Case Number 12569


Warner Bros. // 2007 // 138 Minutes // Rated PG-13
Reviewed by Judge Kent Dixon (Retired) // December 11th, 2007

The Charge

Harry Potter: This connection between me and Voldemort...what if the reason for it is that I am becoming more like him? I just feel so angry all the time. What if after everything that I've been through, something's gone wrong inside me? What if I'm becoming bad?
Sirius Black: I want you to listen to me very carefully, Harry. You're not a bad person. You're a very good person, who bad things have happened to. Besides, the world isn't split into good people and Death Eaters. We've all got both light and dark inside us. What matters is the part we choose to act on. That's who we really are.

Opening Statement

There aren't many people who don't love the Harry Potter series. Whether you're a fan of the books, the films, or both, you appreciate the world J.K. Rowling has created and enjoy returning to it again and again. The real challenge for first-time Potter director David Yates, is bringing Harry Potter and the Order of the Phoenix to the screen, while remaining true to Rowling's book; at more than 800 pages, this is no small task.

Facts of the Case

Now in his fifth year at Hogwarts, Harry faces new challenges at every turn, as everything he once knew and trusted seems to be turned upside down. With new Defense Against the Dark Arts teacher Dolores Umbridge seemingly set on making an example of him, and Lord Voldemort invading his mind, Harry and the gang form Dumbledore's Army to prepare for the battle to come!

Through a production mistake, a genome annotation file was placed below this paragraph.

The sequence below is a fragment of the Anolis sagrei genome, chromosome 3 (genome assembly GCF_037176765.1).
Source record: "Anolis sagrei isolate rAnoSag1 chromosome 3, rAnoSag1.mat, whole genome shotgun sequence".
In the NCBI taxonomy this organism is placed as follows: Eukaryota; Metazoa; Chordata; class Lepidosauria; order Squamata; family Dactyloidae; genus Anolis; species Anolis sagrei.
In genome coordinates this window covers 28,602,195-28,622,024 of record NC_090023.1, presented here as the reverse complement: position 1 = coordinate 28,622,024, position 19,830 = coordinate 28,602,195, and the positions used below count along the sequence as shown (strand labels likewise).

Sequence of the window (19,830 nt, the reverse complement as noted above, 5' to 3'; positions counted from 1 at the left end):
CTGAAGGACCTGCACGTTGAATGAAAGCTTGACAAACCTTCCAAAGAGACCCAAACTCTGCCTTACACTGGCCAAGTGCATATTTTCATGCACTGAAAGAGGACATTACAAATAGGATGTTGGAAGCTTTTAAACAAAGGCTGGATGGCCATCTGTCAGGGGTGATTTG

The Evidence

If I can coin a phrase, I'm not what you would call a "Potter Snob." I enjoy both the books and the films and am capable of looking at them as unique visits to the same wonderful world. Unlike other fans, I don't cringe at omissions or changes to Rowling's books when they're brought to film, and I have sincerely enjoyed seeing the world of Harry Potter brought to life through the unique visions of directors Chris Columbus, Alfonso Cuarón, Mike Newell, and now, with Harry Potter and the Order of the Phoenix, David Yates.

Harry Potter and the Order of the Phoenix is my favorite book of the series. While some bemoan the darkness of the story, I found it refreshing and more challenging to the imagination than the earlier books in the series. Perhaps most of all, I found myself getting angry, thinking "Why can't Potter get a break!?" Of all the actors in the film, I found Daniel Radcliffe showed the most growth and development in his character, wrestling with Harry's increasing fame, his skill as a wizard, and the clear realization that his destiny is intimately entwined with that of Lord Voldemort.